Babbitt, Irving (băbˈĭt) [key], 1865–1933, American scholar, b. Dayton, Ohio. At Harvard as professor of French literature from 1912 until his death, he was a vigorous critic of romanticism, deprecating especially the influence of Rousseau on modern thought and art. He and Paul Elmer More initiated a movement, called New Humanism, that advocated a forceful doctrine of moderation and restraint, looking to classical traditions and literature for inspiration. His works include Literature and the American College (1908), The New Laokoön (1910), The Masters of Modern French Criticism (1912), and On Being Creative (1932).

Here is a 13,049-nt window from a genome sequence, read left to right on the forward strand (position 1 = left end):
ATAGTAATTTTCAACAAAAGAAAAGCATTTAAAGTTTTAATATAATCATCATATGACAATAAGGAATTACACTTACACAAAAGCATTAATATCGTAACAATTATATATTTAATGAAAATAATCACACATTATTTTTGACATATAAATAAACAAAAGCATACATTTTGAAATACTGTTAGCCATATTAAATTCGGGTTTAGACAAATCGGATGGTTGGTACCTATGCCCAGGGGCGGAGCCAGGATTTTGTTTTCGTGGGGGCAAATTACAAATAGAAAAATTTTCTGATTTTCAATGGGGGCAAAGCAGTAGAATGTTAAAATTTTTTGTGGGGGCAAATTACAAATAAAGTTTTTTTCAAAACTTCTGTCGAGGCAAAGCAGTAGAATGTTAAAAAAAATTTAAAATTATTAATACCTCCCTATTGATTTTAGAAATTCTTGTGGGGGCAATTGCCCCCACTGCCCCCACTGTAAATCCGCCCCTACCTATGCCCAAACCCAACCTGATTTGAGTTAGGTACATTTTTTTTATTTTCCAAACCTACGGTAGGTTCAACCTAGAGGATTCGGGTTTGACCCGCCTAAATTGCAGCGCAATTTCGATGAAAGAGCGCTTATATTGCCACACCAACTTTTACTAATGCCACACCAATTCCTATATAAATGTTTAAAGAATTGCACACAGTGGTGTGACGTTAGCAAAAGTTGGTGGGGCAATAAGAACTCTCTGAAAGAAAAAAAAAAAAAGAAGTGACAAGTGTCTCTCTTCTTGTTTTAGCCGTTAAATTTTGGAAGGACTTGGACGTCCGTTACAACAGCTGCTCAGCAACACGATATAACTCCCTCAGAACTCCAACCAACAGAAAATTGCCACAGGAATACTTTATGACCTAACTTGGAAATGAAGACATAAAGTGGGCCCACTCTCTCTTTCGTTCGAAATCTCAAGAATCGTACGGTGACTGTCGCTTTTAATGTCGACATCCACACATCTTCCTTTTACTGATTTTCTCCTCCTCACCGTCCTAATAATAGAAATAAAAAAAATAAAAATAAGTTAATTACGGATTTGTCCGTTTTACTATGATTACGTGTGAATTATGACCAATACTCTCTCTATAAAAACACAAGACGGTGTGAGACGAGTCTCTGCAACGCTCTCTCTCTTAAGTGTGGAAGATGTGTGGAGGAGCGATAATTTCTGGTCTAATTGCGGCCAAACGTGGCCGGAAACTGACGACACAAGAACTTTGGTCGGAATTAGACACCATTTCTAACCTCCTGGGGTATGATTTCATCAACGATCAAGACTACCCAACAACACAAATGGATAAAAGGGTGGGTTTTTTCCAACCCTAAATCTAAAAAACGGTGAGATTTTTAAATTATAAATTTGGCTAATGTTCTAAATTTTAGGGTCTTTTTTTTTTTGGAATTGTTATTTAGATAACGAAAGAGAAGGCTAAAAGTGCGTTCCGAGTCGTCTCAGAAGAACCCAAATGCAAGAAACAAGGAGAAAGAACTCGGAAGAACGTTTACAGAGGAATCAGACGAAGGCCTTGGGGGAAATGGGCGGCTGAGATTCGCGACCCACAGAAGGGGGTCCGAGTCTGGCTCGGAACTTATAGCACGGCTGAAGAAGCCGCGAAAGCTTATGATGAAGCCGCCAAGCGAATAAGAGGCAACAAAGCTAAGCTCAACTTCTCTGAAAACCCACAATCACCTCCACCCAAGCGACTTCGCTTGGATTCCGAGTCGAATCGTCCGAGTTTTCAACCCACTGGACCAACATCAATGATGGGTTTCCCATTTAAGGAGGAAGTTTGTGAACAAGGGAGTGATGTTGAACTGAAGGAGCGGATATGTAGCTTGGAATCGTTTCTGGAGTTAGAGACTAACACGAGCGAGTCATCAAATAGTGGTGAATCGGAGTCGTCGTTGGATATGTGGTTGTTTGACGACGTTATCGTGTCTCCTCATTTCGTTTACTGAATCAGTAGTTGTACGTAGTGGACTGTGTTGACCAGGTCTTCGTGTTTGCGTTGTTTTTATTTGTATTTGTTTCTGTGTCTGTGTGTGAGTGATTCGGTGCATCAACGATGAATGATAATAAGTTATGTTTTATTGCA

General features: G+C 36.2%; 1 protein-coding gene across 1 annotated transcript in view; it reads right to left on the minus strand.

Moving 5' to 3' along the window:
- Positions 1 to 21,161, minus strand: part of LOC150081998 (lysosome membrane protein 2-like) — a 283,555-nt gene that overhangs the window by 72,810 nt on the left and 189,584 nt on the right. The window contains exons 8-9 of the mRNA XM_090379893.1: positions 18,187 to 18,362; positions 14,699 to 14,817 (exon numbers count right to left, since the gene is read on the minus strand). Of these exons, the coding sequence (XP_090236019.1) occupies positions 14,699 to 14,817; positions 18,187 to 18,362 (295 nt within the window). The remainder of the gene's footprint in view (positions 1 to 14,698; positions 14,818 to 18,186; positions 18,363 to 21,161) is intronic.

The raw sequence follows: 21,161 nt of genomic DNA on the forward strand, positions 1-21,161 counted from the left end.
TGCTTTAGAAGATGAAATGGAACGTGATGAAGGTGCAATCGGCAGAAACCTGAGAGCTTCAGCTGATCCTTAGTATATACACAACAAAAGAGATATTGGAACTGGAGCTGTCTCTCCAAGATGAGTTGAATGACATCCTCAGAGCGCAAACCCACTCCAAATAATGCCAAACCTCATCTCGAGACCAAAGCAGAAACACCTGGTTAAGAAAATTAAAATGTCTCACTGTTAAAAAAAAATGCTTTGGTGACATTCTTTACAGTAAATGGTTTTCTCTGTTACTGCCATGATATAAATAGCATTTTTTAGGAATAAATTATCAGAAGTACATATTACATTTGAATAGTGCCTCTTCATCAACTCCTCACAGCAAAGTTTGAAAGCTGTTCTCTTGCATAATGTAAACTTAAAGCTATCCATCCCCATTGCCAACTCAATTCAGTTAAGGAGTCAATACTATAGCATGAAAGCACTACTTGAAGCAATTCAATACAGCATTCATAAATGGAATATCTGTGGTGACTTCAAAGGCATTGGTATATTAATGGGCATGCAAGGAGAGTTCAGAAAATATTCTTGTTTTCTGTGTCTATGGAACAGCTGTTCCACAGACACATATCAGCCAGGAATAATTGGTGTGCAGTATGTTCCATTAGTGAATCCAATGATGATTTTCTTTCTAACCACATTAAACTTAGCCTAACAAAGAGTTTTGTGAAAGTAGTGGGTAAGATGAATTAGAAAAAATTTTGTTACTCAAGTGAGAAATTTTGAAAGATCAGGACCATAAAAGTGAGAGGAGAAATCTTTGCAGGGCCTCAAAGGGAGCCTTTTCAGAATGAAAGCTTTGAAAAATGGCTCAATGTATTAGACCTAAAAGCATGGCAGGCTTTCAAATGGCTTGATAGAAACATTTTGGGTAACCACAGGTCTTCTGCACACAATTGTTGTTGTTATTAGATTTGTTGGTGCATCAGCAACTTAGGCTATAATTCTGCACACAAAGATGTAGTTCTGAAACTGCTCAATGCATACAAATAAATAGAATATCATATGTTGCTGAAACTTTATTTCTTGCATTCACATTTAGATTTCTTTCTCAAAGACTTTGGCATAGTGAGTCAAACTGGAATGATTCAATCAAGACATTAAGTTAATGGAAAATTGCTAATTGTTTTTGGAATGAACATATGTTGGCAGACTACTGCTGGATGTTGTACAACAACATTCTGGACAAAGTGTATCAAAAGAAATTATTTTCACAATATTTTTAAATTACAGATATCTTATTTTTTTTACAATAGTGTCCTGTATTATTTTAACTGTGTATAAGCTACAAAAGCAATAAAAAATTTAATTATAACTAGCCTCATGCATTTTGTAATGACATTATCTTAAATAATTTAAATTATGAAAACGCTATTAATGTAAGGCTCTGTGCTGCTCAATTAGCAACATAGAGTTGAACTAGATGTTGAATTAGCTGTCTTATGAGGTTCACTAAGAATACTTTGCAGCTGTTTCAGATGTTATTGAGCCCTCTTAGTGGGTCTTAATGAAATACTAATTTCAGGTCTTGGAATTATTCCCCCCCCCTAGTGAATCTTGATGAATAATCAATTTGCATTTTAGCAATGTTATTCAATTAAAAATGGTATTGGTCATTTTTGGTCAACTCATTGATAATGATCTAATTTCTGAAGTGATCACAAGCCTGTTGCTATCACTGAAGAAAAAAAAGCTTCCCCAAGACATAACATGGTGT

See F. E. McMahon, The Humanism of Irving Babbitt (1931); Irving Babbitt (ed. by F. Manchester and O. Shepard, 1941, repr. 1969).
The Columbia Electronic Encyclopedia, 6th ed. Copyright © 2012, Columbia University Press. All rights reserved.
More on Irving Babbitt from Fact Monster:
See more Encyclopedia articles on: Scholars, Antiquarians, and Orientalists: Biographies